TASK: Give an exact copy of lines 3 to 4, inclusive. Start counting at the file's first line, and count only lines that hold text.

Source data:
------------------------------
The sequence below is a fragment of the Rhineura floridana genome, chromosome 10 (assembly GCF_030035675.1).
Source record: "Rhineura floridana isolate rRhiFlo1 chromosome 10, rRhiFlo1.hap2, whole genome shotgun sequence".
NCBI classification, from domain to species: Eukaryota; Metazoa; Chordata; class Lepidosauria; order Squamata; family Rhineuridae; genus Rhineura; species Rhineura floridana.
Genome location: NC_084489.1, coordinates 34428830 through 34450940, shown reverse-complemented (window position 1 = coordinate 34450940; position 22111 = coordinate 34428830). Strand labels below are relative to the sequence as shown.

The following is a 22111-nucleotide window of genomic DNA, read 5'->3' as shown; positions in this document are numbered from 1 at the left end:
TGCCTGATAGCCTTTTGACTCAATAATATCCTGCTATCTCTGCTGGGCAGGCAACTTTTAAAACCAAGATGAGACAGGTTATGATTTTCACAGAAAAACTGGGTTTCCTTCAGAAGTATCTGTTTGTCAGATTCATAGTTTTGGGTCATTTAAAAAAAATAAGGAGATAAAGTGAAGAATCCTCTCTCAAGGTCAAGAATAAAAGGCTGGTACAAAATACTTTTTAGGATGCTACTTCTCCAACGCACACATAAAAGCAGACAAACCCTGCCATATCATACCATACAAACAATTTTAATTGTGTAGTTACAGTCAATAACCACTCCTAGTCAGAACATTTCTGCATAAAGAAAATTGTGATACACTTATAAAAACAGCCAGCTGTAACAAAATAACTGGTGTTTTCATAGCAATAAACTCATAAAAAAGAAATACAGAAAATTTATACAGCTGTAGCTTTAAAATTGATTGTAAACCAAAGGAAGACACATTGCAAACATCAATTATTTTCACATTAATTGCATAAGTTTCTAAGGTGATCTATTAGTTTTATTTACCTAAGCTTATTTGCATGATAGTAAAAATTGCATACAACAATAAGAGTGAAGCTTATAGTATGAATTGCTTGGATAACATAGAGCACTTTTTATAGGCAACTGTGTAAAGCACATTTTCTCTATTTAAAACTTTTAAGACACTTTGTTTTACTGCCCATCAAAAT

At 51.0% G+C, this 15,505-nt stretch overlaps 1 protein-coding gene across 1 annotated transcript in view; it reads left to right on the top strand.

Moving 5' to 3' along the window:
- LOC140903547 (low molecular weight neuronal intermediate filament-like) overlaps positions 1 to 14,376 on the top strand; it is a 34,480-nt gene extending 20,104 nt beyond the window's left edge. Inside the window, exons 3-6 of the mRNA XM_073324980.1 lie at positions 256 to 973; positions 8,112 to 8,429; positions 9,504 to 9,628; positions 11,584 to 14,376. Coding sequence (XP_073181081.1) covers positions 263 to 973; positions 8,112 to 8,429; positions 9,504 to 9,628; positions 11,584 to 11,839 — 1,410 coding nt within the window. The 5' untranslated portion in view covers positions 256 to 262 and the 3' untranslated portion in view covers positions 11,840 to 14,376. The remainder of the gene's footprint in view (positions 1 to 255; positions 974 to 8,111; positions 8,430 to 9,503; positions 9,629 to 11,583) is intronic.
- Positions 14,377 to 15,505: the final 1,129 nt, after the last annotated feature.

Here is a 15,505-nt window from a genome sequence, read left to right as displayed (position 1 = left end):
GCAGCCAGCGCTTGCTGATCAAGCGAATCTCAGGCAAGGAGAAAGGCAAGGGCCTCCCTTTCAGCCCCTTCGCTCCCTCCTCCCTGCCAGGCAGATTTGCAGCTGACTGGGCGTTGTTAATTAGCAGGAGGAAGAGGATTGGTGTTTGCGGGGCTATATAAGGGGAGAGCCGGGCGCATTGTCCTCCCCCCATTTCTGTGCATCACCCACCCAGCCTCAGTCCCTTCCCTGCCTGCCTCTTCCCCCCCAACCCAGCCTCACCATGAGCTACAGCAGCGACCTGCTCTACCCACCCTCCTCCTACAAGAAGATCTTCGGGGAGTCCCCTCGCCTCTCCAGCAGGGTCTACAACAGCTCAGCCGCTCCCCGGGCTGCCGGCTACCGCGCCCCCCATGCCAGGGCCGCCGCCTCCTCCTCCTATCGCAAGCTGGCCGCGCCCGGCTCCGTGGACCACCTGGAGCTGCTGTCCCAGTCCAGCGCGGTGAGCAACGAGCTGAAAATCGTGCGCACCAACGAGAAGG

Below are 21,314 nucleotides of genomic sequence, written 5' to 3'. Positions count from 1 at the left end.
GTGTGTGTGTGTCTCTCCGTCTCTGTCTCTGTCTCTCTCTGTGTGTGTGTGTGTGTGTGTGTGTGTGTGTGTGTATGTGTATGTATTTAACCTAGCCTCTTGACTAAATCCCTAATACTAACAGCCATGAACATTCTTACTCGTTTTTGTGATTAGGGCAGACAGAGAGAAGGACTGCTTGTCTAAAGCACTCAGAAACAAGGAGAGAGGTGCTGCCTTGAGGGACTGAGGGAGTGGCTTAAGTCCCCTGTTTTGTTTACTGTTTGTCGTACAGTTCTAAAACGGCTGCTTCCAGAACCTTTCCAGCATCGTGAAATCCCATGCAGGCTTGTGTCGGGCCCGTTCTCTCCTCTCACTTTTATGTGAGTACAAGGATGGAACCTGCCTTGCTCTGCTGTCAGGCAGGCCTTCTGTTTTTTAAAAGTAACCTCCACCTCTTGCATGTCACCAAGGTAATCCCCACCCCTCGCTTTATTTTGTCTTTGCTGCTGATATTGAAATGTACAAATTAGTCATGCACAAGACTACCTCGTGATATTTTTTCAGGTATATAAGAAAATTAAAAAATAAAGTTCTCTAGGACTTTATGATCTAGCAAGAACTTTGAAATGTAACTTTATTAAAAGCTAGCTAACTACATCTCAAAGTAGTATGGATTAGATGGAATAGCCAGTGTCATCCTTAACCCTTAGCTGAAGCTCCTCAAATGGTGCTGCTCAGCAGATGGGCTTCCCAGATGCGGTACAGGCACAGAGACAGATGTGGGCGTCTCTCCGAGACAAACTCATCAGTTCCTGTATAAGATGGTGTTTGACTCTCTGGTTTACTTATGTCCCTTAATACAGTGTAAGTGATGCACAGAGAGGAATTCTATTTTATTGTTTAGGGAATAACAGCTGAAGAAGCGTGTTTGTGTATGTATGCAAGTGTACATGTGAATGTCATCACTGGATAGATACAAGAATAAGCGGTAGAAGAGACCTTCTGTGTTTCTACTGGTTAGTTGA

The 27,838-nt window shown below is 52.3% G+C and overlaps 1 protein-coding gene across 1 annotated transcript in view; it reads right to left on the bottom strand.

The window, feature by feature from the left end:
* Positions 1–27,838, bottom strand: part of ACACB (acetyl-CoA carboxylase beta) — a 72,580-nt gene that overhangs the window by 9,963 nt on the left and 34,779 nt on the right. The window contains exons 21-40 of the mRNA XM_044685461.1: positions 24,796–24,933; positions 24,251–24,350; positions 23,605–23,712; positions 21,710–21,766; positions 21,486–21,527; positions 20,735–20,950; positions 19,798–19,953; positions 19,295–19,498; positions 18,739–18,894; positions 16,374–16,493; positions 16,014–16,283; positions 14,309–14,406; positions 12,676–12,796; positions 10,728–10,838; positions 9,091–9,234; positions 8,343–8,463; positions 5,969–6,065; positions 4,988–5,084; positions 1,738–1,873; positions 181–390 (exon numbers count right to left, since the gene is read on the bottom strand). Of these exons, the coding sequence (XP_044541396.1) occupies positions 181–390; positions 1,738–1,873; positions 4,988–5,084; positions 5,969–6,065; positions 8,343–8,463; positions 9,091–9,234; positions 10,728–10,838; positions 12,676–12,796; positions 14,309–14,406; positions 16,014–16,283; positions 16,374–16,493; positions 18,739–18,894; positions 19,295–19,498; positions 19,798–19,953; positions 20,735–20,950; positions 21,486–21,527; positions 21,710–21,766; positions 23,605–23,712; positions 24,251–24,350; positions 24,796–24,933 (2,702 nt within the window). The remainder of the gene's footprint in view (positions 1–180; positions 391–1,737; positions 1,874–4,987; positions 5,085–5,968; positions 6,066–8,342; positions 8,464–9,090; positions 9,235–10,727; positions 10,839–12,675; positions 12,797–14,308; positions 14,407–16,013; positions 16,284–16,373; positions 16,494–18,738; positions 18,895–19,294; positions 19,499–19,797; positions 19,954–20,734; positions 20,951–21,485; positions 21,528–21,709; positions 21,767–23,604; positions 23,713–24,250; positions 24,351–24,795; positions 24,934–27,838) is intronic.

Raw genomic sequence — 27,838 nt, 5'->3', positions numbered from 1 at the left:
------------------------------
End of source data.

NCBI classification, from domain to species: Eukaryota; Metazoa; Chordata; class Lepidosauria; order Squamata; family Rhineuridae; genus Rhineura; species Rhineura floridana.
Genome location: NC_084489.1, coordinates 34428830 through 34450940, shown reverse-complemented (window position 1 = coordinate 34450940; position 22111 = coordinate 34428830). Strand labels below are relative to the sequence as shown.